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By Sarah Ward
September 11, 2016

The Art of Banksy

The largest showcase of Banksy pieces to ever make its way to our shores.
By Sarah Ward
September 11, 2016

When it comes to street art exhibitions, it really doesn't get any bigger than this. A retrospective of Banksy's work is making its way to Australia, featuring more than 80 of the artist's off-street masterpieces.

From October 7 to January 31, The Paddock in Melbourne's Federation Square will play host to The Art of Banksy, a massive collection of pieces by the art world's chief enigma  — including the darkly satirical, overtly political work that has turned the stencil-loving artist into such an infamous icon. Endeavouring to take audiences on a journey through Banksy's output and mindset, the exhibition will include the well-known Girl with Balloon, Flag Wall and Laugh Now pieces, as well as three efforts that have never before been displayed to the public.

If it sounds epic, that's because it is. The art featured has been sourced from over 40 different private collectors around the world, and comprises the largest showcase of Banksy pieces to ever make its way to our shores. As curated by the artist's former manager Steve Lazarides, the exhibition is also a little controversial. While every piece is original, unique and authentic, The Art of Banksy proudly boasts that the entire show is 100% unauthorised. No, Banksy hasn't signed off on the event.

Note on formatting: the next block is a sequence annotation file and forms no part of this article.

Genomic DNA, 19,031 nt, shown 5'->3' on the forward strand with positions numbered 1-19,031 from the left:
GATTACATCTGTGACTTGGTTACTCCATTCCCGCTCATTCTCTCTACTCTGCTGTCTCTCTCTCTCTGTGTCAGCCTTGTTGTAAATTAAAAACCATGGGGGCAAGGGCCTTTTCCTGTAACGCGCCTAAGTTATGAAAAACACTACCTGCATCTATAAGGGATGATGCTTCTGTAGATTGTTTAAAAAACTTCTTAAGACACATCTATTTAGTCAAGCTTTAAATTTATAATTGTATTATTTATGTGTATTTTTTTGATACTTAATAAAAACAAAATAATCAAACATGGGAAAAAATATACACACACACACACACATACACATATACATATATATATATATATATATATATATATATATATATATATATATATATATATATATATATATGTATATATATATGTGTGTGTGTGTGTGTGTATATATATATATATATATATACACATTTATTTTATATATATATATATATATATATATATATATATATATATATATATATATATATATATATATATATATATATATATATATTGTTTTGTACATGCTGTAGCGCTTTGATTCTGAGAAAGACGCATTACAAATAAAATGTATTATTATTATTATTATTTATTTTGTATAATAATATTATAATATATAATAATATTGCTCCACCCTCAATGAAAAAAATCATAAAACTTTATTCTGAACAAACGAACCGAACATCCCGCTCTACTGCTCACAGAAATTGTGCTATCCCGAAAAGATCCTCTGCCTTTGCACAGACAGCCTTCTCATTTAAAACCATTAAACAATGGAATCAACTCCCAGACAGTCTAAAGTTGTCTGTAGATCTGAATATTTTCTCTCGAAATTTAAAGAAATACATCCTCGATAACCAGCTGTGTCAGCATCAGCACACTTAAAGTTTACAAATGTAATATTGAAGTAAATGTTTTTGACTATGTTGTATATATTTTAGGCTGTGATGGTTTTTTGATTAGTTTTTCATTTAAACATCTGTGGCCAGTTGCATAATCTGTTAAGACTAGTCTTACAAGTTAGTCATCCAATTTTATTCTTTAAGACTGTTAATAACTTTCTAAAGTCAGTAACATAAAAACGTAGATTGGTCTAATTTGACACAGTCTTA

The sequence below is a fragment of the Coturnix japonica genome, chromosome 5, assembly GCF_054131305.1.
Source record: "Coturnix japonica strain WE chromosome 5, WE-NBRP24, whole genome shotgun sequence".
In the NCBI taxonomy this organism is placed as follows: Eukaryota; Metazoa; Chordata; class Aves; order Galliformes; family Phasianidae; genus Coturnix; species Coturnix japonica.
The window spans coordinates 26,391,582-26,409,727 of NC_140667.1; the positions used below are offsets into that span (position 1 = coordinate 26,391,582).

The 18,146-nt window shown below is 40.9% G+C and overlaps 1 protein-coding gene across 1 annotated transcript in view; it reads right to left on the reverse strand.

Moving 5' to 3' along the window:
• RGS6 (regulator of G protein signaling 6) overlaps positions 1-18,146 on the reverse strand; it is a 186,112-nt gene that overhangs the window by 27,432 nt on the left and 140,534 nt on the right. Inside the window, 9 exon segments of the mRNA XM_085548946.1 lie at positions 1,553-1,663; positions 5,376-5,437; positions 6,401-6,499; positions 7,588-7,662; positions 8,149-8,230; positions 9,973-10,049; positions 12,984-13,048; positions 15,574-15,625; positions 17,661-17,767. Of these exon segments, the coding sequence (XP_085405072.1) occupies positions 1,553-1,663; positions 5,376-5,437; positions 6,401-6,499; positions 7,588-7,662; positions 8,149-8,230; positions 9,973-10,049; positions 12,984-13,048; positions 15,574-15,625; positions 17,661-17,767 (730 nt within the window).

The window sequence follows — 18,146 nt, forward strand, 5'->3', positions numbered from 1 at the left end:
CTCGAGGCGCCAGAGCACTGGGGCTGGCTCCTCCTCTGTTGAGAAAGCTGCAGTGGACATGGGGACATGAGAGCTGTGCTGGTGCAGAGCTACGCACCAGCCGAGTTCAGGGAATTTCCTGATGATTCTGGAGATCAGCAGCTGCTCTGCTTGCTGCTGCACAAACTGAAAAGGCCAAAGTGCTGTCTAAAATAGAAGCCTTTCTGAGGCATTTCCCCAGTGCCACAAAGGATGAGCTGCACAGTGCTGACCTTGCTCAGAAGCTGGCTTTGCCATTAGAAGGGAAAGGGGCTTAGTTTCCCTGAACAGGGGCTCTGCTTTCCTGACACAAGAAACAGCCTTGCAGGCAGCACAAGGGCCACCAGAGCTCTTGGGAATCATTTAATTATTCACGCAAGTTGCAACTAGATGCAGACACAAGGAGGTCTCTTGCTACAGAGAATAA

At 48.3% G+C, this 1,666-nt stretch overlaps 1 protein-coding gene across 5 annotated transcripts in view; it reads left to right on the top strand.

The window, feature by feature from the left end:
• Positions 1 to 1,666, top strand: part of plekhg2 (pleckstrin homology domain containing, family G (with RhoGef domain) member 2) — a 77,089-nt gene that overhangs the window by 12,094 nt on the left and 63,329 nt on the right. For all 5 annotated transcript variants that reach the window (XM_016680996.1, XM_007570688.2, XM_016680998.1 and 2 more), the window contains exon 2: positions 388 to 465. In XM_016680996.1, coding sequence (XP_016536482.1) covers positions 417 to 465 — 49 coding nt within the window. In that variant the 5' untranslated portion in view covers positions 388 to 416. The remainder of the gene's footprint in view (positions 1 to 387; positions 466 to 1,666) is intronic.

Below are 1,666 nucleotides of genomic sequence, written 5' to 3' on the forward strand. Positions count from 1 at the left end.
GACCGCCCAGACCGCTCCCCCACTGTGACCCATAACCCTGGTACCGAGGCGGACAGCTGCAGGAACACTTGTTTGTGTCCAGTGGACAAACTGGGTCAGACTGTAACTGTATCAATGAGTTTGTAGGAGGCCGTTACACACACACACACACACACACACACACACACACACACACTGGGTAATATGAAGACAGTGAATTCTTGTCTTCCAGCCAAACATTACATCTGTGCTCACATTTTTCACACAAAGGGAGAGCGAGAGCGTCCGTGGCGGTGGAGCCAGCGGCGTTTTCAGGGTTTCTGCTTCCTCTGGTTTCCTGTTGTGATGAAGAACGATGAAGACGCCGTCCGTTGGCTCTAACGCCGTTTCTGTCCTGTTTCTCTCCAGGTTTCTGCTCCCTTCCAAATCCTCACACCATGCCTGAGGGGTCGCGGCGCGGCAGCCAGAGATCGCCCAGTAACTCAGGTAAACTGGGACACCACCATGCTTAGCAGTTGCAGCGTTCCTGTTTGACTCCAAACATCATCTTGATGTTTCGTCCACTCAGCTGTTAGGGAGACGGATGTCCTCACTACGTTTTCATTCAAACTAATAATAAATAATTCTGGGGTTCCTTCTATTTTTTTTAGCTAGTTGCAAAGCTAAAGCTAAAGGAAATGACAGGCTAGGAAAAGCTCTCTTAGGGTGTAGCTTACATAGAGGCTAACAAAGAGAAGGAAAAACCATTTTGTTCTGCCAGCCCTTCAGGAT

As well as displaying Banksy's work in a custom-built enclosure, The Art of Banksy will also shine a light on a range of pieces by well-known and emerging local street artists. Expect to find them on the surrounding external surfaces and the inside walls of the exhibition's own Circle Bar, which will serve craft beers and cocktails. Outside, the Welcome to Thornbury team will corral a heap of food trucks into an area called 'The Railyard'. Plus, on Friday nights and Saturday arvos, DJs will also provide appropriate tunes to suit the occasion.

Of course, Melburnians will know that this isn't the mysterious figure's first dalliance with the city. The artist's stencils have popped up around the city previously courtesy of a visit in 2003, though many have been destroyed and damaged in the years since.

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